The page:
Like experiment 1, they then had a 6-week reunion followed by 8 more weeks of the separation-reunion routine.
However, when separated, the monkeys were not individually housed in single cages as in the first experiment. Instead they were placed in individual vertical chambers where they could hear, but neither see nor touch each other.
The monkeys in this study were subjected to 20 four-day periods of separation during which they were confined to vertical chambers. The monkeys were not observed when they were confined to the vertical chambers.

Monkeys confined to the vertical chamber during repetitive infant-infant separation exhibited protest, despair, and recovery reactions to separation and showed severe maturational arrest.

The monkeys vocalized at exceedingly high levels and moved about inside the vertical chambers for approximately the first day of each separation.

By the third and fourth days of separations, however, the monkeys typically assumed a huddling position in a corner of the chamber.
Chamber confinement made socially abnormal more abnormal while causing relatively normal subjects to become far less normal.
My goal of the reliable production of stable depressive syndromes in young monkey subjects was attained by these studies.

Experimentation with therapeutic agents and techniques utilizing human patients is seriously hampered by lack of experimental control and by sound ethical constraints. No such problems exist for the monkey researcher.

My research has demonstrated that depressive behavior of a stable and lasting form can be induced reliably in young monkey subjects. Having established the behavioral basis for an animal model it is now the task of further research to make the experimental model useful.”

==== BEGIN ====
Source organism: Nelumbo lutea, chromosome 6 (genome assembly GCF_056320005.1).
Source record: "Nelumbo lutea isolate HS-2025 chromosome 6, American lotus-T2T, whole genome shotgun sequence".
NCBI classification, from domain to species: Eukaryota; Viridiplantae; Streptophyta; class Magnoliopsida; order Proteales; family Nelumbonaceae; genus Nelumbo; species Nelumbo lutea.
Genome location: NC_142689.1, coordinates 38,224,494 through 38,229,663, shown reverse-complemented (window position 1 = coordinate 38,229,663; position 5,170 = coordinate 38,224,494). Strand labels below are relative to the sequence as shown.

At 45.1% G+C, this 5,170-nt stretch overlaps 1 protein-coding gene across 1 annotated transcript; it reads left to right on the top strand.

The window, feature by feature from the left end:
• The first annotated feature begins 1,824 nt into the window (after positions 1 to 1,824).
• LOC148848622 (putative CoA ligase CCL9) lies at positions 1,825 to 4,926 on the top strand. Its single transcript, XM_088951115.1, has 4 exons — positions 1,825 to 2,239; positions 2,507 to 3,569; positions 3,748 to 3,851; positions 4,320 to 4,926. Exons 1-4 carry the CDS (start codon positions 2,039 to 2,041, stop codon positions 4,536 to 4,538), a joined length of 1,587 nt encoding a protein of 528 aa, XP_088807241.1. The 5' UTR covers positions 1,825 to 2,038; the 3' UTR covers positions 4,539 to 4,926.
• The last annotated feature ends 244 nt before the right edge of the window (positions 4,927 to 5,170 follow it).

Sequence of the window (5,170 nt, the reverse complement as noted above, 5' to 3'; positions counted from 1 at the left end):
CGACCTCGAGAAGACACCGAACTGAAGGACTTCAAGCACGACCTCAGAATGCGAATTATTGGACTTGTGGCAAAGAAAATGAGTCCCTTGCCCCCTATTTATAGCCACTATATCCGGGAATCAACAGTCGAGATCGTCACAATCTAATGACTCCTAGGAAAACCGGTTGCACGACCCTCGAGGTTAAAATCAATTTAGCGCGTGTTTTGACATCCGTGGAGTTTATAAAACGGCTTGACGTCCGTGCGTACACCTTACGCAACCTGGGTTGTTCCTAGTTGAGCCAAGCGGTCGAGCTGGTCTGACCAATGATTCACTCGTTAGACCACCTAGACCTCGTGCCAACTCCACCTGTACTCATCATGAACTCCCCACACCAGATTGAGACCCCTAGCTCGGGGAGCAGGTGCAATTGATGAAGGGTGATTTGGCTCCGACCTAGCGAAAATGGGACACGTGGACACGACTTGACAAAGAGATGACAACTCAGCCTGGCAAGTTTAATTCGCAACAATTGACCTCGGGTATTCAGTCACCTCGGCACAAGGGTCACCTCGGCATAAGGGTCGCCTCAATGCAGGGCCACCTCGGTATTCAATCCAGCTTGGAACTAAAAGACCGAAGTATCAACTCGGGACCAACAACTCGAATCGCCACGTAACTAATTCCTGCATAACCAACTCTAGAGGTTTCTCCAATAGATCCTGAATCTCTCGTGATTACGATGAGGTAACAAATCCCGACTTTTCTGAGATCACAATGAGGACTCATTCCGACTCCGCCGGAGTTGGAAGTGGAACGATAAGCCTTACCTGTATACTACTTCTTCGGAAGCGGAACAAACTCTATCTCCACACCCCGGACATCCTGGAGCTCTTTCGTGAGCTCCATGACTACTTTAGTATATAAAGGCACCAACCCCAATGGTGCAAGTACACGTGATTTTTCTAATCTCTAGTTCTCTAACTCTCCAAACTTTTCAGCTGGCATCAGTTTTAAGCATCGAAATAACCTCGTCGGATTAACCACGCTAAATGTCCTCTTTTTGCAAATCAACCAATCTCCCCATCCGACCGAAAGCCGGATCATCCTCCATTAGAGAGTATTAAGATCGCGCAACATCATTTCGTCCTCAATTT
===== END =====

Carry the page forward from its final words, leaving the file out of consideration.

Here is one of the papers presented at the 2007 ASP conference:

M. L. Schwandt (1), T. K. Newman (2), S. J. Suomi (3), J. D. Higley (4), M. Heilig (1) and C. S. Barr (1)

(1) NIH/NIAAA, Laboratory of Clinical and Translational Studies, PO Box 529, Poolesville, MD, 20837, USA, (2) University of Cape Town, South Africa, (3) NIH/NICHD, Laboratory of Comparative Ethology, (4) Brigham Young University, Department of Psychology

Recent studies in humans have found associations between a polymorphism in the monoamine oxidase A (MAOA) promoter region and depression and anxiety disorders. In this study we investigated the effects of MAOA genotype and early rearing experience on the behavioral response to social separation stress in infant rhesus macaques. Six-month old monkeys (n=157; 89 females, 78 males) underwent four consecutive four-day long separations, with each followed by three days of reunion. Peer-reared (PR) monkeys were separated from their peers, while mother-reared (MR) monkeys were separated from their mothers. Behavioral data were collected and subjected to factor analysis and analysis of variance (ANOVA). Genotypes were clustered based on MAOA enzymatic activity (high vs. low). There were significant interactions of rearing and genotype on “depression” (inactivity and self-directed behaviors) in both males."

Thirty-five years after “earning” his doctorate, Suomi continues to separate baby monkeys from their mothers and document the results. Suomi is a highly regarded primate researcher; highly regarded by other sadists also calling themselves primatologists.


Anonymous said...

this "research" on primates is repulsive. He must in very serious need of mental treatment.

Amy C. said...

"The results of experiment 3 indicated that the 45-day period of vertical chamber confinement early in life produced severe and prolonged psychopathological behavior of a depressive nature in the rhesus monkey subjects."

Can you say "no shit, Sherlock"?

Anonymous said...


charla said...

so disturbing, especially that he is at the head of the national institute for child mental health.